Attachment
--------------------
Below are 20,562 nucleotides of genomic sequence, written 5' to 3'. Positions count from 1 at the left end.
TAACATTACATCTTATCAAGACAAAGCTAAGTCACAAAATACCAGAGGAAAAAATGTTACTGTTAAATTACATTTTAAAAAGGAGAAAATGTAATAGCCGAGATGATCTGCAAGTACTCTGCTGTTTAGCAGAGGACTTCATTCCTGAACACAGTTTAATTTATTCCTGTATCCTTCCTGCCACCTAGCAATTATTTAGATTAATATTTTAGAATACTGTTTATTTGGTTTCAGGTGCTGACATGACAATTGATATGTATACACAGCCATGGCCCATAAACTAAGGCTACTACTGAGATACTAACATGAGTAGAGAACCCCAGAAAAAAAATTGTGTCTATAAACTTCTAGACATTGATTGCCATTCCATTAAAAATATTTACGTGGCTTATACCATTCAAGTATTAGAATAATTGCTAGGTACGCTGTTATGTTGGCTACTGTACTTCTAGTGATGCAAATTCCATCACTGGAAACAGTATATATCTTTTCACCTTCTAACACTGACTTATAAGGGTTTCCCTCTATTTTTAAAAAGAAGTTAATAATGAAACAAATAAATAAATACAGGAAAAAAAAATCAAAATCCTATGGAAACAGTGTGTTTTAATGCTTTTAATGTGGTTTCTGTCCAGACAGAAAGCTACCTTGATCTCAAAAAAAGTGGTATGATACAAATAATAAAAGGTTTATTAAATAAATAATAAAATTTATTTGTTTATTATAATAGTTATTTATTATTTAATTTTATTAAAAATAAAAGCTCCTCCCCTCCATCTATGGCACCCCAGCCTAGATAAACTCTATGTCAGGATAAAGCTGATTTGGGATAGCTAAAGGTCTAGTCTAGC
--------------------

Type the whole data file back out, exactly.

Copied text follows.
Below are 20,562 nucleotides of genomic sequence, written 5' to 3'. Positions count from 1 at the left end.
TAACATTACATCTTATCAAGACAAAGCTAAGTCACAAAATACCAGAGGAAAAAATGTTACTGTTAAATTACATTTTAAAAAGGAGAAAATGTAATAGCCGAGATGATCTGCAAGTACTCTGCTGTTTAGCAGAGGACTTCATTCCTGAACACAGTTTAATTTATTCCTGTATCCTTCCTGCCACCTAGCAATTATTTAGATTAATATTTTAGAATACTGTTTATTTGGTTTCAGGTGCTGACATGACAATTGATATGTATACACAGCCATGGCCCATAAACTAAGGCTACTACTGAGATACTAACATGAGTAGAGAACCCCAGAAAAAAAATTGTGTCTATAAACTTCTAGACATTGATTGCCATTCCATTAAAAATATTTACGTGGCTTATACCATTCAAGTATTAGAATAATTGCTAGGTACGCTGTTATGTTGGCTACTGTACTTCTAGTGATGCAAATTCCATCACTGGAAACAGTATATATCTTTTCACCTTCTAACACTGACTTATAAGGGTTTCCCTCTATTTTTAAAAAGAAGTTAATAATGAAACAAATAAATAAATACAGGAAAAAAAAATCAAAATCCTATGGAAACAGTGTGTTTTAATGCTTTTAATGTGGTTTCTGTCCAGACAGAAAGCTACCTTGATCTCAAAAAAAGTGGTATGATACAAATAATAAAAGGTTTATTAAATAAATAATAAAATTTATTTGTTTATTATAATAGTTATTTATTATTTAATTTTATTAAAAATAAAAGCTCCTCCCCTCCATCTATGGCACCCCAGCCTAGATAAACTCTATGTCAGGATAAAGCTGATTTGGGATAGCTAAAGGTCTAGTCTAGC